. Betancourt Freed - Where Now for Colombia? | London Progressive Journal
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Betancourt Freed - Where Now for Colombia?

Fri 4th Jul 2008

Ingrid Betancourt, a, Colombian presidential candidate in 2002 for the Oxygen Green Party who was taken hostage by the FARC on the 23rd February that year, has finally been freed after six long years of captivity following the success of a risky operation launched by the Colombian military. Together with her, another 14 people have been rescued, aincluding three American military contractors and eleven Colombian policemen and soldiers.

Ingrid had become a worldwide symbol of the Colombian hostage crisis. Having been the most visible prisoner in the hands of the guerrillas, her detention became the target of several solidarity campaigns across the world. Her name is known even to people who have little familiarity with Colombia and its domestic issues, but who came to symphathise for a woman who vied to make her country a better place and was unjustly captured by the guerrillas.

Following her arrival in the Tolemaida air base near Bogotá, she has seemed relatively healthy, though considerably emaciated. Her first speech has been vivid and frank, showing no loss of vitality and tenacity. She has expressed her utmost gratitude to all those who contributed to her liberation, in particular the military, the president of Colombia, and the French government. However, she said her mind is still directed towards all those hostages that are still detained, and 'to all those that will never come back'. Moreover, she pledged to fight for the liberation of those who are still imprisoned.

Her liberation has been welcomed by messages of happiness and congratulations from all over the globe. Sarkozy, who had made her liberation one of the top priorities of his foreign policy, has been among the first to talk to Ingrid on the phone, even though the Élysée seems to have been entirely in the dark with respect to the operation. Ingrid, who holds French citizenship thanks to her ex-husband, a French diplomat, is about to undertake a trip to Paris, where she is expected to meet the President.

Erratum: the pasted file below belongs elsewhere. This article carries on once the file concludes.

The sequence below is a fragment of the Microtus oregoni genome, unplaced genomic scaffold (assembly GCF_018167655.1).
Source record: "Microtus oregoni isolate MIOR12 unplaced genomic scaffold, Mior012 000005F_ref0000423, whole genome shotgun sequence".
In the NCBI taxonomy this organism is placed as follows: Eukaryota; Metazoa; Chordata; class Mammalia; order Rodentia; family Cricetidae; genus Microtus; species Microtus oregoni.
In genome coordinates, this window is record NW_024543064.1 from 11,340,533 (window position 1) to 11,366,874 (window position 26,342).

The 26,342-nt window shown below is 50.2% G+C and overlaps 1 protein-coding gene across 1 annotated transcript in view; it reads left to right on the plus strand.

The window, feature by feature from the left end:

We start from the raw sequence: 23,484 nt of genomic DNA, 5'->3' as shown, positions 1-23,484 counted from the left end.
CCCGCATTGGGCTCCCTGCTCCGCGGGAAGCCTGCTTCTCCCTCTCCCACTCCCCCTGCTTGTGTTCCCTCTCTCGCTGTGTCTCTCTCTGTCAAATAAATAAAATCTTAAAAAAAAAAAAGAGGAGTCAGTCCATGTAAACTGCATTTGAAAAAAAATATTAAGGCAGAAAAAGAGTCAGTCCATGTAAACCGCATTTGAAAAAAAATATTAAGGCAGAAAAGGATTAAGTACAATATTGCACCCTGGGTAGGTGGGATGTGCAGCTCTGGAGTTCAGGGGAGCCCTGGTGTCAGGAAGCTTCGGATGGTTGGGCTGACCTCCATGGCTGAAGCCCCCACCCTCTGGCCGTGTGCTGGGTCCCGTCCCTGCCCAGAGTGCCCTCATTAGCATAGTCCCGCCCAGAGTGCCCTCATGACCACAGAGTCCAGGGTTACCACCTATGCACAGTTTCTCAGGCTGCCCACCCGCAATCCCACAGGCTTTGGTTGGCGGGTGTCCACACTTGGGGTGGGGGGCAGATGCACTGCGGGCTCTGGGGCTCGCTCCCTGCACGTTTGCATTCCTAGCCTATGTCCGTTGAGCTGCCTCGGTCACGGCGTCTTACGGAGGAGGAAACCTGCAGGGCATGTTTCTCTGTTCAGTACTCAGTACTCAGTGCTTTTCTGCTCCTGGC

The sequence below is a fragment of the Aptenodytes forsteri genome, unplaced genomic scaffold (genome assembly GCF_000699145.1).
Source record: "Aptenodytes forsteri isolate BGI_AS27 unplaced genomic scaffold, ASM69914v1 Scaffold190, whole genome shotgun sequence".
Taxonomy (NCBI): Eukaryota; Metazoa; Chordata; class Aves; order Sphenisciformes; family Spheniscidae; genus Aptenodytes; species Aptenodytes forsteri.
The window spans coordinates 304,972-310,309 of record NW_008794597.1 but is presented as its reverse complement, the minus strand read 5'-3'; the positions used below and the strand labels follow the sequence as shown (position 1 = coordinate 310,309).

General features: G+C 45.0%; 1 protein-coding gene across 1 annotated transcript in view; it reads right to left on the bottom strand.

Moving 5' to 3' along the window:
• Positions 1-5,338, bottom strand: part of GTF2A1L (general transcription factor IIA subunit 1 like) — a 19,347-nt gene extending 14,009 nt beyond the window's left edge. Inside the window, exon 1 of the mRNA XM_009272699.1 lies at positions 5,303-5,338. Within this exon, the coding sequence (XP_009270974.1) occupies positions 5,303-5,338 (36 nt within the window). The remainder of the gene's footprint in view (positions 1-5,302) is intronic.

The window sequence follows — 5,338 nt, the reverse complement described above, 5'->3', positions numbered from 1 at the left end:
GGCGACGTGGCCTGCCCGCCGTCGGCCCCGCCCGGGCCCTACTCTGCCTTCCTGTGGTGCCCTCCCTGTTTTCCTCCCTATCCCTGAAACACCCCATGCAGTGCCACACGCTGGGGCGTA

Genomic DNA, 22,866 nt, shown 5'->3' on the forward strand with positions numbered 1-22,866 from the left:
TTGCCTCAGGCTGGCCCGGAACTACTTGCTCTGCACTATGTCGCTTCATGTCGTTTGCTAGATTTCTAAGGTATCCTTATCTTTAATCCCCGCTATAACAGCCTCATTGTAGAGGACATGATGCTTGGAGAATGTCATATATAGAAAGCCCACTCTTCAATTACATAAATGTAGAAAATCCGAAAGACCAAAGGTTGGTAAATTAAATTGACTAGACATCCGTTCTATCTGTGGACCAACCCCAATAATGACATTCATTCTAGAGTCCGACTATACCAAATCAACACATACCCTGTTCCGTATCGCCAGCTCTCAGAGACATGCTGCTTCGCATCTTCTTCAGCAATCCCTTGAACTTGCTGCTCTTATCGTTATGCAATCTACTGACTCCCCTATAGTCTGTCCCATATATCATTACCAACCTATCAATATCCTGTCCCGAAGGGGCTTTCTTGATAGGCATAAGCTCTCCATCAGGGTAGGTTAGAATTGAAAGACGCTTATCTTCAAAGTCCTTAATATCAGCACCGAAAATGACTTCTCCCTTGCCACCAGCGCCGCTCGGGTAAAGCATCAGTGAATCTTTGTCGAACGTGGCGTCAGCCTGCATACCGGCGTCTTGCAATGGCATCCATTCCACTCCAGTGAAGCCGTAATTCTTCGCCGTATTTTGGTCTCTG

The FARC always tried to exploit her detention to snatch some concessions from the Colombian government, such as as the military clearing of an area of the country (Florida and Pradera) in order to establish a humanitarian inter-exchange dialogue. She was part of those high calibre hostages that the insurgents call 'exchangeable', a small group, now reduced to a bit more than 30 persons, held to negotiate the release of imprisoned guerrilla fighters. However, the total number of hostages hovers around 700, with the great majority detained for ransom.

It would be silly not to admit that the democratic security policy and the stubborn insistence on military rescue has this time been able to deliver in terms of the hostages' liberation. But the freeing of Ingrid and the other 14 hostages furnishes a particular insight into the successes of Uribe's strong hand against the insurgent group. The liberation has not come about through a pure manu militari intervention, as the philosophy hitherto deployed by Uribe would have envisaged. Rather, it has happened through a sophisticated infiltration of the highest echelons of FARC's organisation, which tells a great deal about vulnerability of the group.